How Worship formed Guests around my Dining Room Table

 

Timothy L. Brown

 

 

Dr. Timothy Brown

President and Henry Bast Professor of Preaching

 

Here at Western Theological Seminary we make a big deal out of our daily worship. It might surprise you to learn that we are one of the few seminaries left that still worships as a community every single day. We believe worship forms us over time in mysterious ways we can scarcely understand.

I want you to come with me to the two-story colonial home where Nancy and I live, just a few blocks south of the seminary. There we are having a dinner, hosting six of our best friends over the last 25 years. Come and get to know these good people; look into their faces, listen in on their conversations, and feel the texture of relationships that have kept us together through thick and thin since before Ronald Reagan was President. Just stand quietly in the corner of the dining room and take it all in, because it strikes me as a kind of living commentary on what worshipping the living God in a Reformed way can do for you.

Sitting directly across from me is Jack Smith (I won’t use any real names in this article). Jack and I graduated from college together and went off to different graduate schools. When I graduated from seminary with the right to be a minister of Word and Sacrament, Jack graduated with an MBA and what seemed to be a license to print money. He has become fabulously wealthy, not unlike many who made fortunes in the 80s and 90s. What singles Jack out is that somewhere along the line he stopped asking the question, “How much of my fortune should I give away to good causes?” and started asking, “How much of what God has given me do I have the right to keep?” If you asked where he learned to do this, he’ll tell you that it dawned on him after hearing—Sunday in and Sunday out!—“Let us return our tithes and offerings to the Lord!”

Sitting next to Nancy is Lynn. While giving birth to her third child—right in the very act of offering life—she was stricken with a debilitating stroke. The baby survived and so did she, but her life would never be the same. She would never change that baby’s diapers or dance with her husband again. At one point in the evening while we were discussing “the good old days at Christ Memorial Church,” Lynn said to me, “You know, Tim, my favorite moment in our worship services was always right at the beginning when you would lift your arms in the air and say, ‘Grace to you and peace in the name of the Lord Jesus!’ When I hear those words my heart almost stops and I know that while I may never understand why all of this happened to me, I do know that our gracious God does know and, frankly, that’s all I need.”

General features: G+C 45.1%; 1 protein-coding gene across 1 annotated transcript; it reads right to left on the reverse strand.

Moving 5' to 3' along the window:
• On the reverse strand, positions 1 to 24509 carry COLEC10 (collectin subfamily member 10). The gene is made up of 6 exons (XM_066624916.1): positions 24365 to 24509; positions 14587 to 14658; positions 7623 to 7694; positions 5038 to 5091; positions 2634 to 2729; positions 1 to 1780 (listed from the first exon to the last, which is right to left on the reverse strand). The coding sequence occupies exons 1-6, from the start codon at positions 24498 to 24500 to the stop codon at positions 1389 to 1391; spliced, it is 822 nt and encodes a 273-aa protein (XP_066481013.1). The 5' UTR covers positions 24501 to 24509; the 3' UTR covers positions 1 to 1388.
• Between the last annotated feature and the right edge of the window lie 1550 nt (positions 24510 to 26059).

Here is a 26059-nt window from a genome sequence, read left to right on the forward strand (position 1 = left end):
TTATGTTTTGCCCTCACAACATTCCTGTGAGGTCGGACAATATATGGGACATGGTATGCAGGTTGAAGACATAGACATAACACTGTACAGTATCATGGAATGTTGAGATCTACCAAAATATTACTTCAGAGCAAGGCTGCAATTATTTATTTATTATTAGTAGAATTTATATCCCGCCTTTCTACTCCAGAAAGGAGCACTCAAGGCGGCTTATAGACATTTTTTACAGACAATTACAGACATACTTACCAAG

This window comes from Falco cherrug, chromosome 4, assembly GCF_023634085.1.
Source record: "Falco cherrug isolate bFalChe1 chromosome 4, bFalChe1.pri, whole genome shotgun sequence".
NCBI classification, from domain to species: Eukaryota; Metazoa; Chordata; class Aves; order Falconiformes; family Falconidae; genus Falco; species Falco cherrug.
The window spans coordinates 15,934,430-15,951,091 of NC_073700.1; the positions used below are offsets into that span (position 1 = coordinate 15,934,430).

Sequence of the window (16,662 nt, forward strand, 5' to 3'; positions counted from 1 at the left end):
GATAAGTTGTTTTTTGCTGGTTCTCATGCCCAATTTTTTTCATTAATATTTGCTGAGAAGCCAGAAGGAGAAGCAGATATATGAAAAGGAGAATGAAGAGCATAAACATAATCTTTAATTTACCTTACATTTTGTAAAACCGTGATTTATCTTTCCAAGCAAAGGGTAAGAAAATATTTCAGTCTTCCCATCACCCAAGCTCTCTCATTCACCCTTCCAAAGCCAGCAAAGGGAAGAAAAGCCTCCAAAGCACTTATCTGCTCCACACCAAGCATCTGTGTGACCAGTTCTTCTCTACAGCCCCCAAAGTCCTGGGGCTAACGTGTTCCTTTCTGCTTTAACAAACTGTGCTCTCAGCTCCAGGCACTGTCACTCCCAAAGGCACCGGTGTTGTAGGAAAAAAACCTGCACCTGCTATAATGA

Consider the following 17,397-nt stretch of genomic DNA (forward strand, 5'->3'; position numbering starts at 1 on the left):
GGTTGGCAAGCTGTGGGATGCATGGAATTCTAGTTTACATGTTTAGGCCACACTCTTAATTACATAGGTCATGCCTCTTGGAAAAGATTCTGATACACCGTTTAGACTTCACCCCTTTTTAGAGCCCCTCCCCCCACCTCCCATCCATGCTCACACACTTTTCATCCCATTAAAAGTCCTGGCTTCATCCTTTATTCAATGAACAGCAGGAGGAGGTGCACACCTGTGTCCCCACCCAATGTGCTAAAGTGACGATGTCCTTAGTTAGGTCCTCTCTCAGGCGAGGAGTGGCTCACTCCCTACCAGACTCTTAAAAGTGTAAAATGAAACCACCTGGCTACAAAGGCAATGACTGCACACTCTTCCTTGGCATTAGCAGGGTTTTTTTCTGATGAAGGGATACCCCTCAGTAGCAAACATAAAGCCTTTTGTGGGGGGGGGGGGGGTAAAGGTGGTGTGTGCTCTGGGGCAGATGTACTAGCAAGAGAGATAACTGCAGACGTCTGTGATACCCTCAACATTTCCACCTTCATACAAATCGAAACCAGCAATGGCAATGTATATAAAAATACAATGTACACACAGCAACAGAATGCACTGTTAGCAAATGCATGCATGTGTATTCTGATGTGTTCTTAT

Sitting opposite of each other are the Holts and the Newhouses. Dr. Holt teaches at Hope College and had an Obama/Biden bumper sticker on his car a few presidential elections ago. Mr. Newhouse is a successful realtor in Holland, and he and his wife had TWO Bush/Cheney posters in their front yard during the same election. At one point the conversation turned to politics and heated up a little bit—and I thought, “Oh no! My party is going to tank!”—but then, mysteriously, the Holts and the Newhouses shifted effortlessly from American politics and their striking differences to their heavenly citizenship and the one thing that will join them together forever.

At the end of the night, Nancy read several Psalms from Eugene Peterson’s The Message and we all held hands and prayed—prayed for our kids and grandkids, prayed for one another, and prayed for our world. We ended with the Lord’s Prayer and tears!

It may not have been so clear to me that night, but it surely is now—we had all been mysteriously shaped and formed by the way we worship Sunday in and Sunday out, and because of that we were being shaped and formed for witness and work in the world.

That’s why we make a big fuss over daily worship here!